Tolliver was already called up to the Portland Trail Blazers for a few days this season, and spent part of last season with the Spurs, so it won't be surprising to see him get another shot before this season is over, if not more than one. He has a pretty clearly defined skillset, providing value mainly through three-point shooting and the defensive glass, as well as by being an extremely high character individual, so if a team is looking for those attributes and is capable of masking some of his deficiencies, he could provide a good fit somewhere as a 12th man or even a little more if the team is battling injuries.

One of the top players on our preliminary list of call-up candidates, Dwayne Jones was extremely solid in both of his contests in Boise and has consistently productive all season long. One of the few players here with multiple seasons of NBA experience under his belt, Jones possesses a blend of size, strength, and energy that allow him to make an impact on both ends of the floor with his hustle. A legitimate center, Jones is arguably the best big available for teams in a pinch that need a quick-fix at the five spot.

In his two games here, Jones tallied 20 points and 35 rebounds. Banging bodies around the rim, crashing the glass, and providing an outlet to driving teammates when his defender stepped up to stop them, Jones shot a total of 9 free throws on 9 shot attempts. A capable finisher who isn’t afraid of contact, he translated his effort level into scoring chances and trips to the line. Jones still doesn’t possess a terribly high skill level, nor does he create his own shot. However, he sticks to what he’s good at to the tune of 61.4% shooting from the field. Despite seldom looking to force things or put the ball on the floor, Jones did struggle a bit with turnovers this weekend, posting four in both contests.

Though he’s averaged 17.2 points per game thus far this season, Jones’s bread and butter remains his outstanding rebounding ability. Using his length and strong frame to pursue the ball off the rim, Jones seemed bent on exceeding the 22 rebounds Joey Dorsey posted earlier in the day. Averaging an outstanding 14.6 rebounds per-game on the season, Jones does a lot of the things that NBA teams want from a short-term player: he pulls down an exceptional 5.9 offensive rebounds per game, he provides a defensive presence with his terrific strength, length and bulk, and he can bring energy off the bench. One of the most consistent players we’ve observed, Jones is a steady veteran who remains on the cusp of the NBA.

Though Cartier Martin didn’t explode for a big performances like Alade Aminu did, he was solid all weekend and helped his team win both of their games—earning himself a call-up to the Golden State Warriors along the way. One of the top forwards in the D-League, Martin appears to have rounded back into form after returning to the Energy following a brief stint in Italy. Shooting the ball extremely well in his team’s first win, Martin had one of the stronger performances of day two and showed well again in day four.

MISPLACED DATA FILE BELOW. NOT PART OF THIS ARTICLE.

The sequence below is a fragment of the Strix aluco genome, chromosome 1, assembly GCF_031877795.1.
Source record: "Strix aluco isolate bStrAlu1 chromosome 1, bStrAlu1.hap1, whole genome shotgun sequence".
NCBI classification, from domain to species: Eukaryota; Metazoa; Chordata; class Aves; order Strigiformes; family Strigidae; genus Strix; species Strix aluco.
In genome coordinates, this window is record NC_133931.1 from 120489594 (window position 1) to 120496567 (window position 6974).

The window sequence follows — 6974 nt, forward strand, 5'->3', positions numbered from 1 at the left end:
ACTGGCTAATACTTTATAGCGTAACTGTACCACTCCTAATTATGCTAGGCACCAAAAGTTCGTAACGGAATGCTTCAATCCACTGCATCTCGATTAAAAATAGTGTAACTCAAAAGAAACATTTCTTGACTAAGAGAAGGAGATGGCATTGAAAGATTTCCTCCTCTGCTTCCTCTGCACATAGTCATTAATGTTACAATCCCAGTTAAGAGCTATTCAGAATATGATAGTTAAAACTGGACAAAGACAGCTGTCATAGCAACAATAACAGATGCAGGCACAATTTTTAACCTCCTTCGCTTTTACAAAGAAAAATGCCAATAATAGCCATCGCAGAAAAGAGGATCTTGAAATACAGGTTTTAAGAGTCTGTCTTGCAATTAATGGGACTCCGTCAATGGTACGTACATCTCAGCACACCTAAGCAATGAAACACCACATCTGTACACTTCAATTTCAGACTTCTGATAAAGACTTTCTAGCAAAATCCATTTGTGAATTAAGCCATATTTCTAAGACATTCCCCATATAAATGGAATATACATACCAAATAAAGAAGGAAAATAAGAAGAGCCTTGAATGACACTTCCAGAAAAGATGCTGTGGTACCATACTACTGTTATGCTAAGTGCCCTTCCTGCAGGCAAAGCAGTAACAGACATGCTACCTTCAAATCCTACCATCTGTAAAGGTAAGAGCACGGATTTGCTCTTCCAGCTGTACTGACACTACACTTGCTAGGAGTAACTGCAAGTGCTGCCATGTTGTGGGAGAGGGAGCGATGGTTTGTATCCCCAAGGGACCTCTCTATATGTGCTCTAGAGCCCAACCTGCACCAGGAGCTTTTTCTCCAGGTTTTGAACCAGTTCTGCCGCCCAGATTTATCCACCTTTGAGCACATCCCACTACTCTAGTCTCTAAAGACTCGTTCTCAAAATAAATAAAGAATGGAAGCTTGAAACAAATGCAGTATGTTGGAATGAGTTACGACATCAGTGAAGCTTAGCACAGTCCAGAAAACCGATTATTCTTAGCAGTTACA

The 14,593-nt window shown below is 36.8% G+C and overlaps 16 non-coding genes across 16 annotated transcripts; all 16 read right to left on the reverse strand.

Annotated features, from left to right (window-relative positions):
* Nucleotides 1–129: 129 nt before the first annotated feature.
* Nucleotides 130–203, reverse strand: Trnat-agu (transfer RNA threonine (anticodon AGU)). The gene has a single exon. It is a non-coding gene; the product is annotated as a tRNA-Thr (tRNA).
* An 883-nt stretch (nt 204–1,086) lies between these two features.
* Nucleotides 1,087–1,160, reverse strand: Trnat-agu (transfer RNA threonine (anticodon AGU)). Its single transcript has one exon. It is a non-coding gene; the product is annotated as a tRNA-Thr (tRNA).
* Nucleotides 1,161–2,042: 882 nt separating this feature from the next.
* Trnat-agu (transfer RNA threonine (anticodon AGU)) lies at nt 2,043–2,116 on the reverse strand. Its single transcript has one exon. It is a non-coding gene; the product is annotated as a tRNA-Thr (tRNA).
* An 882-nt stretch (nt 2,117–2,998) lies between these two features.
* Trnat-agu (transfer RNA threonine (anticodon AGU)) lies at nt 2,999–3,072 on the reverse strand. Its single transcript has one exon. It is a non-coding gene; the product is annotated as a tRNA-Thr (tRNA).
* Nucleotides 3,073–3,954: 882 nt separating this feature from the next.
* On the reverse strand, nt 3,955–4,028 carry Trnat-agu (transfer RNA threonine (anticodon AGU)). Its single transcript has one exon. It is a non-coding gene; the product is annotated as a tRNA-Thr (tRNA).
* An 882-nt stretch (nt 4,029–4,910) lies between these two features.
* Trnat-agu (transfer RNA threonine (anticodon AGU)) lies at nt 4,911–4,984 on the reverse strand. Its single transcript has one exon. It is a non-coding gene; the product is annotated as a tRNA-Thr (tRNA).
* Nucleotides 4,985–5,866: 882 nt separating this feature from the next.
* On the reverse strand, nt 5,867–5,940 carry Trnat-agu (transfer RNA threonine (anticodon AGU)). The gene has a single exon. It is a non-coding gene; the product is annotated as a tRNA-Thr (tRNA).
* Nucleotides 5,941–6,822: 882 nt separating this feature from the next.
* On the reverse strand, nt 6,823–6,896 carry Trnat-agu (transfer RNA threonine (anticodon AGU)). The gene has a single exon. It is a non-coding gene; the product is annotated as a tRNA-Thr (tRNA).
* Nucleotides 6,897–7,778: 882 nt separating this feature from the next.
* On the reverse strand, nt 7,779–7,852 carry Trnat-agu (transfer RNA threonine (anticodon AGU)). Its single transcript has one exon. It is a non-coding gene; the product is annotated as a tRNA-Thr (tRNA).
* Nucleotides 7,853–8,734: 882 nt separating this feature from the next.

Aggressively attacking the rim, Martin was very effective from the get go, scoring 12 points in his first frame in Boise and hitting all five of the free throws he created. A major threat to make shots from deep, Martin shows a solid first step, and never hesitated to initiate contact on his way to the rim. With his dribble drive established, Martin proceeded to knock down a catch and shoot three in transition, a spinning fade-away jumper from 18-feet, and a leaner in the lane after beating his man in a called isolation. In the second half, Martin played a total of six minutes, drawing a charge and getting to the line as the first man down the floor in transition. A solid athlete with a good understanding of Iowa’s half court sets, Martin looked extremely comfortable scoring today on his way to 18 points in his 21 minutes.

In the second game, Martin wasn’t nearly as productive, as a scrappy Bakersfield team nearly ousted the Energy, who currently own the best record in the D-League. A coachable player who is willing to put his body on the line, Martin still scored 17 points, but only shot 7-17 from the field. Despite the sub-par shooting performance, he still showed a high energy level on the defensive end. He’s not a shut down defender, but he plays within the team concept, shows active hands, and will put himself in harm’s way to draw charges. Couple those attributes with his offensively ability and tenure with the Bobcats last season, and it’s very obvious why Golden State opted to give him a 10-day contract as soon as Anthony Randolph went down with an injury.